If you use buckets, you can easily move your plants inside during a frost, heavy rain or wind storm. The buckets will also make it easier to bring out your plants into the sunshine during spring.
Use a food-grade bucket because using old buckets that may have been used to store toxic substances can cause chemicals to leech into the plastic.
Look for food-grade buckets at local restaurants that may give away buckets that once stored food items. Alternatively, you can purchase new food-grade buckets online or from big box stores.
Aside from buckets, you will also need other gardening staples, such as:
Once you get your food-grade buckets, prepare them for planting. Drill or punch a few holes in the bottom of the bucket. One hole about every three inches should do it.
Leave about two inches of loose gravel in the bottom of the bucket for better drainage. Then fill the buckets with a high-quality potting soil mix that includes peat moss and compost. Leave enough room for the plants themselves.
Plant either seeds or starter plants in five-gallon buckets. Water your crops well and check for the soil’s moisture level for further watering. Container plants usually need daily watering during summer because they can dry out rapidly. (Related: Home gardening tips: 8 Small space gardening options that won’t break the bank.)
Here are 17 of the best vegetables to grow in five-gallon buckets:
Both pole beans and bush beans will grow well in buckets.
Beetroots adapt well to buckets. Sow some seeds every couple of weeks from spring through early July for a continuous harvest.
Standard carrots need a deeper container other than a bucket, but some short varieties will thrive in containers. Sow seeds at least two to three inches apart and keep the bucket in a sunny location.
Chili plants thrive in warm and sunny areas, but they can adapt to a bucket kept in a sheltered spot that receives direct sunlight. Keep buckets indoors if there is any chance of frost.
Bush-type cucumbers can be grown in five-gallon buckets full of a light, rich blend of compost, peat moss, or coconut coir and perlite. Water well.
Add a trellis or a tomato cage to help the cucumber plant grow up, not out. Water cucumbers thoroughly.
Green onions, also called spring onions or salad onions, don't need deep soil, making them perfect for bucket gardening. Sow onions half an inch deep into a bucket every few weeks from early spring through fall if you want a season-long supply.
Keep green onions watered in hot, dry weather.
Kitchen herbs like mint, oregano, parsley, rosemary, sage and thyme will thrive in a five-gallon bucket. You can let one plant spread and grow in one bucket.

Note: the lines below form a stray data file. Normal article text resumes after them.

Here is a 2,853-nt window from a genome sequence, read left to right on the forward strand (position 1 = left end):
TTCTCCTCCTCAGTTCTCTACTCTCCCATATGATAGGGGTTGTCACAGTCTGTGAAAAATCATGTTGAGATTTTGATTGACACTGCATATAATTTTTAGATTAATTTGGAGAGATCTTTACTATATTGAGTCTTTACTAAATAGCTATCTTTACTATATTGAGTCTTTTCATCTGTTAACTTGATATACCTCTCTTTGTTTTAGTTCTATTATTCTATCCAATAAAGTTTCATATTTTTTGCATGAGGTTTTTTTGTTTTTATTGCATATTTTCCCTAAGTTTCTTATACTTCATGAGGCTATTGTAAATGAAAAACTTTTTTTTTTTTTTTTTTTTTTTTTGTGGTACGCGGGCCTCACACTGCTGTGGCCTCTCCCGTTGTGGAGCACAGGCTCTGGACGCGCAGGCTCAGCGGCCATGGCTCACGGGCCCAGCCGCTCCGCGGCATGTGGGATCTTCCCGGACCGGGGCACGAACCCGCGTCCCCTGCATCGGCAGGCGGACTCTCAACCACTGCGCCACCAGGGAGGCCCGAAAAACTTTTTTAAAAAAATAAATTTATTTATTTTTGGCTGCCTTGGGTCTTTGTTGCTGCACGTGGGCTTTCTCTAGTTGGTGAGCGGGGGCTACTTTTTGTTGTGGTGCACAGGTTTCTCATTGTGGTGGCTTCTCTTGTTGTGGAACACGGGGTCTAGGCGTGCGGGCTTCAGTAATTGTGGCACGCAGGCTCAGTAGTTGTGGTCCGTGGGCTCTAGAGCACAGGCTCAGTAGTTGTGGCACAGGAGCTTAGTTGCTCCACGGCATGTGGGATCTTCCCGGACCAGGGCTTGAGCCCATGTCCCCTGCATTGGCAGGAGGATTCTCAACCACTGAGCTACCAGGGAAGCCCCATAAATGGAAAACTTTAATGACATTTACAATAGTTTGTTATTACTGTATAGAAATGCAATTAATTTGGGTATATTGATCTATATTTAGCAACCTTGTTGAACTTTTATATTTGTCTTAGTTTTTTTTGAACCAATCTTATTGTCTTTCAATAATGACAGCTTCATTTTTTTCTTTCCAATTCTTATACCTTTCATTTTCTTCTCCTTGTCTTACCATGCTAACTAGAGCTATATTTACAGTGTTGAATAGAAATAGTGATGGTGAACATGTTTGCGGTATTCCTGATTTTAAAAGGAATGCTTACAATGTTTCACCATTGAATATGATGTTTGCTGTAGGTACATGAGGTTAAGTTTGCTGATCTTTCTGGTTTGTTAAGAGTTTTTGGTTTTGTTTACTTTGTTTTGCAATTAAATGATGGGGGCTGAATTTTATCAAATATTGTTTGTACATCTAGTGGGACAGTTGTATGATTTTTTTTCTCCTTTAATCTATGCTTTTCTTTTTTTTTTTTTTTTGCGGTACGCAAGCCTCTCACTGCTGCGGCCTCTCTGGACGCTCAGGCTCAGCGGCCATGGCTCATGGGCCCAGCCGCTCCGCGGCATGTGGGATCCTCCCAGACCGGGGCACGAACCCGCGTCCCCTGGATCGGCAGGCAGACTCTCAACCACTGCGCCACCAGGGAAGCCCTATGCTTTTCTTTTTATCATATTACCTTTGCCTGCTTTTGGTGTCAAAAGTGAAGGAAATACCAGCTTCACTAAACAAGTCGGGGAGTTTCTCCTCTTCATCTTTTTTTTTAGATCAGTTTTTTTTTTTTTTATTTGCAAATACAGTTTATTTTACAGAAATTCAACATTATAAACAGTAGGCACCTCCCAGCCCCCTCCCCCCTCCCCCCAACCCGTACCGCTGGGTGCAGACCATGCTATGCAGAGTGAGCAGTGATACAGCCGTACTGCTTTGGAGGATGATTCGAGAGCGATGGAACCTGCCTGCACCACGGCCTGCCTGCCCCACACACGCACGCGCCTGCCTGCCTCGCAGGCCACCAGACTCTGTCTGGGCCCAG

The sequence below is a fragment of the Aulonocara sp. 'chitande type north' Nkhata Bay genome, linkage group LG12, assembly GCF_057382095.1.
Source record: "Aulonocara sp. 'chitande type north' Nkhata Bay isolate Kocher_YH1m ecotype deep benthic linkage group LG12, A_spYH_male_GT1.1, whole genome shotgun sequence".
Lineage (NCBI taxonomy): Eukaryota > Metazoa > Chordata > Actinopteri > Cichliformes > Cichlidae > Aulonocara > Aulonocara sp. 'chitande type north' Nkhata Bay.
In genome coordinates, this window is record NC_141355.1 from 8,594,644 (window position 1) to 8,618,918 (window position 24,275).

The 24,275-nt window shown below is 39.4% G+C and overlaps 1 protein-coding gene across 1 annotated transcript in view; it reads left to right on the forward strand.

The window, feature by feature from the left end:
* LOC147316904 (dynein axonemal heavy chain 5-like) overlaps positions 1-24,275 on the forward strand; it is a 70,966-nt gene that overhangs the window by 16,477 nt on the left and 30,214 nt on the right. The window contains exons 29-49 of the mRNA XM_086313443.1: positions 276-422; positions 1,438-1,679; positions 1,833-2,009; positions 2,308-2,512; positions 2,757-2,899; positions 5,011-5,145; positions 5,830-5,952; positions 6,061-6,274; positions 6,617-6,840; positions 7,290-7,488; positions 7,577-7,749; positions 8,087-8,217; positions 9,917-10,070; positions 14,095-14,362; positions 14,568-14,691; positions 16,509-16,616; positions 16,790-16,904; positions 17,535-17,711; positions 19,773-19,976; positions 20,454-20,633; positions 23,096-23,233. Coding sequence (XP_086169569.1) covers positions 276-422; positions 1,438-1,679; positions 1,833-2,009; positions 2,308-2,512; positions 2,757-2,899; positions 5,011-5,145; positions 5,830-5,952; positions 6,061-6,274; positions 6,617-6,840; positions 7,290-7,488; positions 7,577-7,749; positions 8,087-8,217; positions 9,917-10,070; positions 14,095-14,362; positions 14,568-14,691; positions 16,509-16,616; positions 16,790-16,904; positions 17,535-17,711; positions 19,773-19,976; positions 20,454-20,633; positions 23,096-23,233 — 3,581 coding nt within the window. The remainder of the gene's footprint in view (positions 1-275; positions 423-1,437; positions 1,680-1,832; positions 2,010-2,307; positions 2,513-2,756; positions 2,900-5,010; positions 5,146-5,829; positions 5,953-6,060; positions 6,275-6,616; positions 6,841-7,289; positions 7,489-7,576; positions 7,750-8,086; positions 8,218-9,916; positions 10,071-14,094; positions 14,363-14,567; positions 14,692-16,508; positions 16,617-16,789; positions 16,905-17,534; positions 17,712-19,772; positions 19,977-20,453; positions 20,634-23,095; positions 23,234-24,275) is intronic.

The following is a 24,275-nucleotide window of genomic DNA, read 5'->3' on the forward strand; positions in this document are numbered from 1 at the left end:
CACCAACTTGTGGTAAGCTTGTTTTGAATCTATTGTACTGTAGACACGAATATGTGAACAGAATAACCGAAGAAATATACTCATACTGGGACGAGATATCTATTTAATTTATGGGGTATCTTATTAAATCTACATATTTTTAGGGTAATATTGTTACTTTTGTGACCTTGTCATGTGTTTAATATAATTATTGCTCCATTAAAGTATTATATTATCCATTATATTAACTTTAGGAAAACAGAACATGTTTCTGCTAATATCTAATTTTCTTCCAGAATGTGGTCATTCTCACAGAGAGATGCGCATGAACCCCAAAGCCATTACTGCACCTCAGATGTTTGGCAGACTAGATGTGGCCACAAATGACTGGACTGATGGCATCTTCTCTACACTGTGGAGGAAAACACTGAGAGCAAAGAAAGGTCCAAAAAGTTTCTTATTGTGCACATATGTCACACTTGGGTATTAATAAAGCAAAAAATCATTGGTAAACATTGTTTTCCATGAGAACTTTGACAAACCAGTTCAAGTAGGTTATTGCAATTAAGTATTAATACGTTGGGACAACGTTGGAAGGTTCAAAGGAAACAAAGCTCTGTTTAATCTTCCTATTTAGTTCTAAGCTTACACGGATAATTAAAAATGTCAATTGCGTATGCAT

Keep basil and coriander on your kitchen windowsill.
Most types of lettuce will grow very well in a five-gallon bucket. Plant as many as four heads per bucket.
Melons need space to grow so it's best to plant only one melon plant per five-gallon bucket. Select dwarf bush varieties that will grow well in containers.
A single okra plant can grow well in a five-gallon bucket. Use well-drained soil and add holes in the buckets to make sure water is adequately draining as the plant grows.
Regular onions can be grown in buckets, but they need at least three inches of open soil around them to develop properly. Leave two to three onions per bucket.
Leave the bucket where it will receive plenty of light and fertilize regularly.
Sweet peppers like Bell-Boy, Gypsy and Sweet Chocolate and hot pepper varieties such as Cubanelle, Jalapeno and Red Cherry grow best in buckets. Grow one plant per bucket.
Potatoes can grow in buckets because they need depth, not space.
Plant at least 10 radish plants per five-gallon bucket. Sow the seeds about one inch deep and an inch apart. You can harvest the radishes after over a month. Re-sow for a continuous supply of radishes.
Sow Swiss chard seeds an inch deep and thin out the seedlings as needed. Harvest regularly and cut away the outer leaves first.
Cherry or bush tomatoes grow well in containers. Tomato plants require even watering.
Tomatoes are very susceptible to frost. Fertilize with high-potash fertilizer designed for tomatoes for better yield.
Support the plants with stakes or a cage as they grow. Water thoroughly but don't leave puddles because the tomatoes will crack and split.
Zucchini plants need space to grow so choose compact zucchini varieties such as Eight Ball, Geode, Jackpot hybrid, or Raven.
Use food-grade buckets to grow vegetables in your own garden even if you don't have a lot of space at home.